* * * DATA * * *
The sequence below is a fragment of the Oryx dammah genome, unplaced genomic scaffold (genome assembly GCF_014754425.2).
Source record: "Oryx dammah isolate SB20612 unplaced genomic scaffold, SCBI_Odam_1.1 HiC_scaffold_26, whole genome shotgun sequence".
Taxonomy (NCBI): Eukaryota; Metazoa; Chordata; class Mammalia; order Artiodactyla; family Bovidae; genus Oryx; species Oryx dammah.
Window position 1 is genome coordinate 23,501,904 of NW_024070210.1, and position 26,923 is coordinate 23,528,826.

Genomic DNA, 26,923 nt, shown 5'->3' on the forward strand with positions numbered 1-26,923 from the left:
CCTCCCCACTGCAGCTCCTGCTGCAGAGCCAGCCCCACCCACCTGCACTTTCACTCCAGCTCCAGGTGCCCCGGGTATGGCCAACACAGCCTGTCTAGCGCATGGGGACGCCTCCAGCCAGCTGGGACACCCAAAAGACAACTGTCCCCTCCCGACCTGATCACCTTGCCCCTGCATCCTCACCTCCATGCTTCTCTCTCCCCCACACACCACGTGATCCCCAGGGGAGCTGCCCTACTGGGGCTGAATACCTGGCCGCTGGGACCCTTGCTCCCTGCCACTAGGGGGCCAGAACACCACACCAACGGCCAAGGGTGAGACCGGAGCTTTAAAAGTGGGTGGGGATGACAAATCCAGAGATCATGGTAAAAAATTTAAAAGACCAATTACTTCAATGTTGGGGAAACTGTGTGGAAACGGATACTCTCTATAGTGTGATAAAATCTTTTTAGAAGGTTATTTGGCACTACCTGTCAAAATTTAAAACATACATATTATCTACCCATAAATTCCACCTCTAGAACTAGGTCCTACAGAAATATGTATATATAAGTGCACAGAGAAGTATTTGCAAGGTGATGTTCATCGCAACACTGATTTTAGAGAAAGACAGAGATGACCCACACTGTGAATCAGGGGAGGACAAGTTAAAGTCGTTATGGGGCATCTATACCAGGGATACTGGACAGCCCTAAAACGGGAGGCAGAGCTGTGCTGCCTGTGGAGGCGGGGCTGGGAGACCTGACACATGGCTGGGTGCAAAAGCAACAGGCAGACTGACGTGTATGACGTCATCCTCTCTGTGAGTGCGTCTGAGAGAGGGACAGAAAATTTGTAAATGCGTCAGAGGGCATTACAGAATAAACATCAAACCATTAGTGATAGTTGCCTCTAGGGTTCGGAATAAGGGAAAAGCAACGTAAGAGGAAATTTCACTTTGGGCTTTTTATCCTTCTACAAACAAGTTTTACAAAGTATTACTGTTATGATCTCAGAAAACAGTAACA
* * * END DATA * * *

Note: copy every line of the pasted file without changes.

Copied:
The sequence below is a fragment of the Oryx dammah genome, unplaced genomic scaffold (genome assembly GCF_014754425.2).
Source record: "Oryx dammah isolate SB20612 unplaced genomic scaffold, SCBI_Odam_1.1 HiC_scaffold_26, whole genome shotgun sequence".
Taxonomy (NCBI): Eukaryota; Metazoa; Chordata; class Mammalia; order Artiodactyla; family Bovidae; genus Oryx; species Oryx dammah.
Window position 1 is genome coordinate 23,501,904 of NW_024070210.1, and position 26,923 is coordinate 23,528,826.

Genomic DNA, 26,923 nt, shown 5'->3' on the forward strand with positions numbered 1-26,923 from the left:
CCTCCCCACTGCAGCTCCTGCTGCAGAGCCAGCCCCACCCACCTGCACTTTCACTCCAGCTCCAGGTGCCCCGGGTATGGCCAACACAGCCTGTCTAGCGCATGGGGACGCCTCCAGCCAGCTGGGACACCCAAAAGACAACTGTCCCCTCCCGACCTGATCACCTTGCCCCTGCATCCTCACCTCCATGCTTCTCTCTCCCCCACACACCACGTGATCCCCAGGGGAGCTGCCCTACTGGGGCTGAATACCTGGCCGCTGGGACCCTTGCTCCCTGCCACTAGGGGGCCAGAACACCACACCAACGGCCAAGGGTGAGACCGGAGCTTTAAAAGTGGGTGGGGATGACAAATCCAGAGATCATGGTAAAAAATTTAAAAGACCAATTACTTCAATGTTGGGGAAACTGTGTGGAAACGGATACTCTCTATAGTGTGATAAAATCTTTTTAGAAGGTTATTTGGCACTACCTGTCAAAATTTAAAACATACATATTATCTACCCATAAATTCCACCTCTAGAACTAGGTCCTACAGAAATATGTATATATAAGTGCACAGAGAAGTATTTGCAAGGTGATGTTCATCGCAACACTGATTTTAGAGAAAGACAGAGATGACCCACACTGTGAATCAGGGGAGGACAAGTTAAAGTCGTTATGGGGCATCTATACCAGGGATACTGGACAGCCCTAAAACGGGAGGCAGAGCTGTGCTGCCTGTGGAGGCGGGGCTGGGAGACCTGACACATGGCTGGGTGCAAAAGCAACAGGCAGACTGACGTGTATGACGTCATCCTCTCTGTGAGTGCGTCTGAGAGAGGGACAGAAAATTTGTAAATGCGTCAGAGGGCATTACAGAATAAACATCAAACCATTAGTGATAGTTGCCTCTAGGGTTCGGAATAAGGGAAAAGCAACGTAAGAGGAAATTTCACTTTGGGCTTTTTATCCTTCTACAAACAAGTTTTACAAAGTATTACTGTTATGATCTCAGAAAACAGTAACA